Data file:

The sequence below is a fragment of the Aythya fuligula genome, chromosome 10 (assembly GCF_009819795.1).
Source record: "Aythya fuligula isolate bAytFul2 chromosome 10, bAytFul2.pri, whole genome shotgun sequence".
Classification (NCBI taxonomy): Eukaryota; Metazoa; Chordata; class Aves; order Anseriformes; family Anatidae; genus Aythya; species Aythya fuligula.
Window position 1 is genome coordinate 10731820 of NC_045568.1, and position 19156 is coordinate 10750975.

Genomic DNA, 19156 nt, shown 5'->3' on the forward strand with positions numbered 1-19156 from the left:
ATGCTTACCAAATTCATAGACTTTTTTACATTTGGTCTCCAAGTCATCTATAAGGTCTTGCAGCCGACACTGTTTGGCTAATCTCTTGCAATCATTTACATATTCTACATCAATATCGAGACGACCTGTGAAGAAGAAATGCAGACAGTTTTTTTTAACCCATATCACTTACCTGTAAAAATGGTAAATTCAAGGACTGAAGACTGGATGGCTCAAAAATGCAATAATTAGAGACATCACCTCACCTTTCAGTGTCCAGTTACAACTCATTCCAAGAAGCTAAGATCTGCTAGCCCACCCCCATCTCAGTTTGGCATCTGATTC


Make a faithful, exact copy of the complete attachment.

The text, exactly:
The sequence below is a fragment of the Aythya fuligula genome, chromosome 10 (assembly GCF_009819795.1).
Source record: "Aythya fuligula isolate bAytFul2 chromosome 10, bAytFul2.pri, whole genome shotgun sequence".
Classification (NCBI taxonomy): Eukaryota; Metazoa; Chordata; class Aves; order Anseriformes; family Anatidae; genus Aythya; species Aythya fuligula.
Window position 1 is genome coordinate 10731820 of NC_045568.1, and position 19156 is coordinate 10750975.

Genomic DNA, 19156 nt, shown 5'->3' on the forward strand with positions numbered 1-19156 from the left:
ATGCTTACCAAATTCATAGACTTTTTTACATTTGGTCTCCAAGTCATCTATAAGGTCTTGCAGCCGACACTGTTTGGCTAATCTCTTGCAATCATTTACATATTCTACATCAATATCGAGACGACCTGTGAAGAAGAAATGCAGACAGTTTTTTTTAACCCATATCACTTACCTGTAAAAATGGTAAATTCAAGGACTGAAGACTGGATGGCTCAAAAATGCAATAATTAGAGACATCACCTCACCTTTCAGTGTCCAGTTACAACTCATTCCAAGAAGCTAAGATCTGCTAGCCCACCCCCATCTCAGTTTGGCATCTGATTC